A taste of the old Amsterdam last night when about forty horse-drawn carriages did their annual trot around the old town. Big, beautiful horses of every breed went past me in a parade of rolling antiques. From the sound all the horses were well-shod and looked well-groomed too and many with their manes plaitted, and the occupants were dressed in period clothes. It’s Saturday night and people are out eating in restaurants alongside the canal all cheering them on. The carriages are originals with examples from every period; heavy cart horses pulling heavy carriages, others pulling passenger coaches, light four-wheeled open rigs and lighter two wheeled traps or hansom cabs with a single horse. I thought it was a bit surreal with so many coming through one afer the other. I had been in Amsterdam for 5 days this was my last evening. I had spent so much time absorping all the amazing history of this place, and now I could really get a full sense of what it was like. Back in the day all the horse droppings were swept into the canals and of course the smell became a problem – probably everything got thrown in the canal, it was probably a big open sewer. Not now, it’s safe to swim in it, apparently, more than you can say about New Zealand rivers.
I tried to take photos but the iPhone has its limitations with it’s auto-light metering and everything looks too dark or too light, nevertheless I snapped away not quite sure if I should make more effort to capture them, perhaps try to find a better spot with some decent backlight – but instead I decided to just enjoy the moment – sorry the pics aren’t better. Enjoying the moment is something I’m getting used to – there are so many –everyday is full of wonderful new experiences.
Suddenly they all came to halt and I chatted with some drivers. Two gentlemen probably about my age and I asked whether all theses rigs were from within Holland, they said many were from Amsterdam with the carriages stored in the central city and some others were from Germany and Belgium. I think this collection of carriages would be priceless and the magnificent horses would be worth a lot too.
It’s also another reminder of how much wealth has passed through this city – and how much of it reamins. The key moment that made Holland flourish was throwing out the Catholics – yes, I’ve the paintings with monks put on boats and asked to go. The merchant burghers of the city wanted a progressive regime and the catholics are regressive – they hold back new thinking, for this alone I admire the Dutch.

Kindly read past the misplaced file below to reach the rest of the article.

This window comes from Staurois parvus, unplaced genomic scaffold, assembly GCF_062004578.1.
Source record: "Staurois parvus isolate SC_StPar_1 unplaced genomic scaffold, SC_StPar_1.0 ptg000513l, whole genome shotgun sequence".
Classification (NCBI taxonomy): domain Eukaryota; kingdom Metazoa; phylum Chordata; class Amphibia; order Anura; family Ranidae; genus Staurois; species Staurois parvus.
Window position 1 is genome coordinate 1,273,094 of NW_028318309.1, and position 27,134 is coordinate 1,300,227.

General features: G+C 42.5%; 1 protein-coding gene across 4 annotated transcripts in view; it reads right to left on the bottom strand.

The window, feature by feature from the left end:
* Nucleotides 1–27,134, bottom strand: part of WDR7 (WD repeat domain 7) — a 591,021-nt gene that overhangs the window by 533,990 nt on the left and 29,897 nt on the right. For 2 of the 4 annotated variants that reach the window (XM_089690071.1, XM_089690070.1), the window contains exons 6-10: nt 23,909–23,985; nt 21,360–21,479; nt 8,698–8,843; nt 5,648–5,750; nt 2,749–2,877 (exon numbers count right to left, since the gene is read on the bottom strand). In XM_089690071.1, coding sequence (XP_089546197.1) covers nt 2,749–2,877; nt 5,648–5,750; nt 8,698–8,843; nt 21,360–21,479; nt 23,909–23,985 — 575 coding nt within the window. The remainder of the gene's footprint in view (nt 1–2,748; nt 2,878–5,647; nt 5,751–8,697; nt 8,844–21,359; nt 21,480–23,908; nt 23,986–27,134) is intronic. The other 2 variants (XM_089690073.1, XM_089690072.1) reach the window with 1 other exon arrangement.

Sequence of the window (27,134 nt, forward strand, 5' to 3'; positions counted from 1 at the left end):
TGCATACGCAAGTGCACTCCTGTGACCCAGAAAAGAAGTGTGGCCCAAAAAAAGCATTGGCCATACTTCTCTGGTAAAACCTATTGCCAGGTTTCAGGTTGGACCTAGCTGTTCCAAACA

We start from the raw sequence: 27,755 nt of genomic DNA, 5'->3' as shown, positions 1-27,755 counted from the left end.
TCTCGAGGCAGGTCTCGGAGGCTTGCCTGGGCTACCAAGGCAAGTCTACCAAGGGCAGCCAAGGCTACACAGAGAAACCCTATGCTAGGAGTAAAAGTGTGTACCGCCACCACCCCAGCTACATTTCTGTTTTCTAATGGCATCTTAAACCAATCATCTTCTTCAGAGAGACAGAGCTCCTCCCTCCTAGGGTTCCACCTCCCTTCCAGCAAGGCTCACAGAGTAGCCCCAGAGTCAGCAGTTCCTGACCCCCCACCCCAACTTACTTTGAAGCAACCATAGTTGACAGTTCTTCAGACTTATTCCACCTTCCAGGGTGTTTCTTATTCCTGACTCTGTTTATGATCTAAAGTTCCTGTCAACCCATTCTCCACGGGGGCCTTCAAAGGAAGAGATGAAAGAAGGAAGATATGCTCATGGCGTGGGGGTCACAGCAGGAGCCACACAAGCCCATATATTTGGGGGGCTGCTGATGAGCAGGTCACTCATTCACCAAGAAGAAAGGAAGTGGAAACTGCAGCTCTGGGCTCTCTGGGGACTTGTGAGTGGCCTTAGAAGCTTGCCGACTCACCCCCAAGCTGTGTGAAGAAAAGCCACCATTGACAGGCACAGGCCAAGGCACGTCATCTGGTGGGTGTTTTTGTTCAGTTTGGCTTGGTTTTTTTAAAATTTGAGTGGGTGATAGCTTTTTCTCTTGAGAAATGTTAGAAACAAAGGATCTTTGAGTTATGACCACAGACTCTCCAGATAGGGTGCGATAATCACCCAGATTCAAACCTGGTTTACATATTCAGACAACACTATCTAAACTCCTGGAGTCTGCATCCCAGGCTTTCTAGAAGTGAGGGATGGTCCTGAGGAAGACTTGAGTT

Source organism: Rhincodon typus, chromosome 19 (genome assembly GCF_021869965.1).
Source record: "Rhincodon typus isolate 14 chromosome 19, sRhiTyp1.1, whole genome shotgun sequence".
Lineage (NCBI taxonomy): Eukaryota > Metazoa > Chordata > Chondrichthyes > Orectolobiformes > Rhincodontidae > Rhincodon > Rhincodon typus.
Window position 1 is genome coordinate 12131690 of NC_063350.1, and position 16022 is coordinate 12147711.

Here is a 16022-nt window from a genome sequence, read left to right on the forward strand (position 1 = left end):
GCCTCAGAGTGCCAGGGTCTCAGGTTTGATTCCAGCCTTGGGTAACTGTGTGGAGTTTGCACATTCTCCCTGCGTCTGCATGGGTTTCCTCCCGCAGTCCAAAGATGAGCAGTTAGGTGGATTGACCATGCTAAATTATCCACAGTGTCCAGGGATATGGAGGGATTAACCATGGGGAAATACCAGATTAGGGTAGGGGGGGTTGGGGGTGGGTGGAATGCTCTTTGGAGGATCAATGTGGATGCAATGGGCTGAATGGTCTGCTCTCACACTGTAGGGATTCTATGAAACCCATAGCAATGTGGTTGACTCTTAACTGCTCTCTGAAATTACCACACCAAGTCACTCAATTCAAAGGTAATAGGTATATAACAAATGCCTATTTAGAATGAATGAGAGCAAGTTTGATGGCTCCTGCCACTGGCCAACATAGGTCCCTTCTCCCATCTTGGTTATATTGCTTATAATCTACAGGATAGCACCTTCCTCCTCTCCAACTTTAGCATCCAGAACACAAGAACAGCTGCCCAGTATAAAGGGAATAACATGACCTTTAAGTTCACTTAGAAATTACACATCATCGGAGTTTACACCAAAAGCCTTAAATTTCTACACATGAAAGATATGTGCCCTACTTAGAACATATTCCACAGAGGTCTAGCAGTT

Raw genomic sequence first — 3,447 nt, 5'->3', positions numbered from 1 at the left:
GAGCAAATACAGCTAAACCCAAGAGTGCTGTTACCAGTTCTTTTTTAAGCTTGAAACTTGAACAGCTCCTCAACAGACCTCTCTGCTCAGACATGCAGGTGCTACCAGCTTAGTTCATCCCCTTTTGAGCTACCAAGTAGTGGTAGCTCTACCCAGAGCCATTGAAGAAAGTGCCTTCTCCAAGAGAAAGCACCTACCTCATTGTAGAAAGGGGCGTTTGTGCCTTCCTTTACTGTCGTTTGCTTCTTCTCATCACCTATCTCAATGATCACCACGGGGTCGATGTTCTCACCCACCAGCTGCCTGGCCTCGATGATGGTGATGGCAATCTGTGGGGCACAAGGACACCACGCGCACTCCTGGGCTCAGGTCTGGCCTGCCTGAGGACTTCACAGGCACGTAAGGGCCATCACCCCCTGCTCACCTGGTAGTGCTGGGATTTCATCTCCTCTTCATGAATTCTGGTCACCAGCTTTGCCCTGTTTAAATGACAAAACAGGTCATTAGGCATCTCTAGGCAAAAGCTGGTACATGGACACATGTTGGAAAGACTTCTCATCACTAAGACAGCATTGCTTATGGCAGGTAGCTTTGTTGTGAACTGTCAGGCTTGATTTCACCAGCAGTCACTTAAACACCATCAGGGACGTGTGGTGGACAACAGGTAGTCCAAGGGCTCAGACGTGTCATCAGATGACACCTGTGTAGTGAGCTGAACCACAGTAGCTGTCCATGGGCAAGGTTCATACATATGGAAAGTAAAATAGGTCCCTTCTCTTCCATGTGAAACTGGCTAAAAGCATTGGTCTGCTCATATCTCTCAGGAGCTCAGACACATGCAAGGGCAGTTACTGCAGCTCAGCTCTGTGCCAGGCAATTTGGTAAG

Sanders, my bike tour guide from the previous day said the same thing but more bluntly than others, ‘we successfully pillaged the world for about 300 years from about 1600 to 1800’.
The Dutch were the most powerful traders on the globe with thousands of ships build in their massive ship yards going to every corner of the globe. Abel Tasman charting one section of coast of New Zealand. I even found the reference on an original globe in the Rijksmuseum. I’m not sure what section of coast that is – Banks Peninsula?
When it comes to making dykes, canals and dams the Dutch are the world’s leading engineers. What’s been created here is undoudtedly one of the nicest cities in the world for strolling and biking around, and I love biking.
In Amsterdam the bike has absolute priority and it’s all enshrined in various laws – and it’s so much fun. There’s trams, bikes, pedestrians, cars, scooters all swerving around one another and happily co-existing in the same space. Surprisingly, there’s a very low rate of injury – it seems to works; people smile, call out, ring their bells and are so considerate. The locals who know exacly where they are going race along and shout out to you if you’re not over on the left. I found myself walking in bike lanes all the time and nearly run down a number of times. They say they hope to eliminate motor vehicles from the city completely one day.
I have added a pic that may not be clear but it shows a new project where they have blocked a 100 metre section of the canal, dug down to create three levels of parking for bikes and cars, and will rebuild the canal again on top – amazing.
Kerkstaat was the street where my hostel was and it was the first place name I tried to memorise, the second was Keizersgracht where the tram stops, the other is Prinsengracht nearby with the Anne Frank Haus and loads of other beautiful shops and restaurants with homes looking out on the canal.
Sorry if this blog is full of typos I need to get on and no time to proof read – will fix later.